When developing new technologies, culture needs to be taken into consideration at even a more basic level: as the foundation upon which the technological imagination is formed in the first place. I define the technological imagination as a character of mind and creative practice of those who use, analyze, design and develop technologies.[2] It is a quality of mind that grasps the doubled-nature of technology: as determining and determined, as both autonomous of and subservient to human goals. This imagination embraces the possibility of multiple and contradictory effects. This is the quality of mind that enables people to think with technology, to transform what is known into what is possible, and to evaluate the consequences of such creation from multiple perspectives.

The Interdisciplinary Education of the Technological Imagination

Every discipline within the contemporary university has been transformed by the development of new technologies, whether technology now becomes an “object” of study, as in the humanities and legal studies; a tool of knowledge production, as in the social and medical sciences; or a domain of new disciplinary knowledge, as in the engineering sciences, cinema, and communication studies. This means that every discipline within the university has something important to contribute to the development of new technologies.

Universities need to actively educate and inspire researchers, teachers and students to develop a robust technological imagination. This is an educated “quality of mind” that is by nature thoroughly interdisciplinary. To understand technology deeply one needs to apprehend it from multiple perspectives: the historical, the social, the cultural, as well as the technical, instrumental and the material. We must develop interdisciplinary research and educational programs that enact and teach skills of creative synthesis of the important insights from a range of disciplines in the service of producing incisive critique of what has already been done. From this critique emerges the understanding of what is to be done. In this formulation, the traditional role of criticism is expanded. No longer an end in itself, criticism of what has already been done is a step in the process of determining what needs to be done differently in the future. Our educational programs need to teach skills of critical thinking that lead to creative proposals for doing things differently. Then we need to teach students methods for doing things differently with technology: how technologies are built, how they are implemented, how they are reproduced and how they affect cultural arrangements. This is the foundation of innovative research and new knowledge production. This is the work of the university-educated technological imagination.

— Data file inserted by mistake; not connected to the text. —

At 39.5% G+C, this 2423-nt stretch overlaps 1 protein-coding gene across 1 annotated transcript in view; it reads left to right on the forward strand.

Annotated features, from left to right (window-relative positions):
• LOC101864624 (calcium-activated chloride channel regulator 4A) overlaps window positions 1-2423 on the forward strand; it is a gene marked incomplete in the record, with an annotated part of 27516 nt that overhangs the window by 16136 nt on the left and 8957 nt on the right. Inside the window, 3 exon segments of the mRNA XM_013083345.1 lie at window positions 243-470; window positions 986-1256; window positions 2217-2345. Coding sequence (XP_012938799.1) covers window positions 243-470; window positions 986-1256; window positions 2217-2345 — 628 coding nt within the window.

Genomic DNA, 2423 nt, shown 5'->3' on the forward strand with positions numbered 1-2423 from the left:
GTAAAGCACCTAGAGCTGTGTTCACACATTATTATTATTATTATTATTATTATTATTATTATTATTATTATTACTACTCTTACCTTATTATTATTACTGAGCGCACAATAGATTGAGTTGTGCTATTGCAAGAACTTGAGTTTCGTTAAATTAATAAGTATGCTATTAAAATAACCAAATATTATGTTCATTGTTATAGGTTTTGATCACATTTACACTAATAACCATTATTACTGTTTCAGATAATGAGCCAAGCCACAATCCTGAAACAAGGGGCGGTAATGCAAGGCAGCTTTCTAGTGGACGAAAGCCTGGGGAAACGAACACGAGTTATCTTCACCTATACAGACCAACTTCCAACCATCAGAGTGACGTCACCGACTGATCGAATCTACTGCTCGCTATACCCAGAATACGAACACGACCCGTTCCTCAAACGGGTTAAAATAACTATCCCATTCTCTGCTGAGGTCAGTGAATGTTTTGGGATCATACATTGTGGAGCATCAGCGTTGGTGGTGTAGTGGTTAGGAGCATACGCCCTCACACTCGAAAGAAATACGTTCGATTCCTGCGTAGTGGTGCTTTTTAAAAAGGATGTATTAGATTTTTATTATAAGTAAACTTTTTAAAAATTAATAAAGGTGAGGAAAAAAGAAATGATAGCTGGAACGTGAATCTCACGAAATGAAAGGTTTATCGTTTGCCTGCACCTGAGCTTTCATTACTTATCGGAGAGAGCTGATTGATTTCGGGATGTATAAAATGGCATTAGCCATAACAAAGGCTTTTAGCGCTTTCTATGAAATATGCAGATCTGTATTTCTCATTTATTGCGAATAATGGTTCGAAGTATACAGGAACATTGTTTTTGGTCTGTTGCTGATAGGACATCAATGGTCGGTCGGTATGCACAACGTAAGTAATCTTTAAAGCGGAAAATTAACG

Figure 1: How the university contributes to significant cultural change through the development of new technologies

Educational programs that seek to develop a robust technological imagination must include training in 1) the history of technology, 2) critical frameworks for assessing technology and identifying effects, 3) creative and methodological use of technological tools, 4) pedagogical activities and exercises that create new technological applications, devices, and services, 5) architectural and virtual spaces for social exchange and creative production, and 6) international studies and policy analysis that provide appropriate cultural and institutional contexts of assessment of effects. This is the necessary multidisciplinary foundation for the development of new technologies.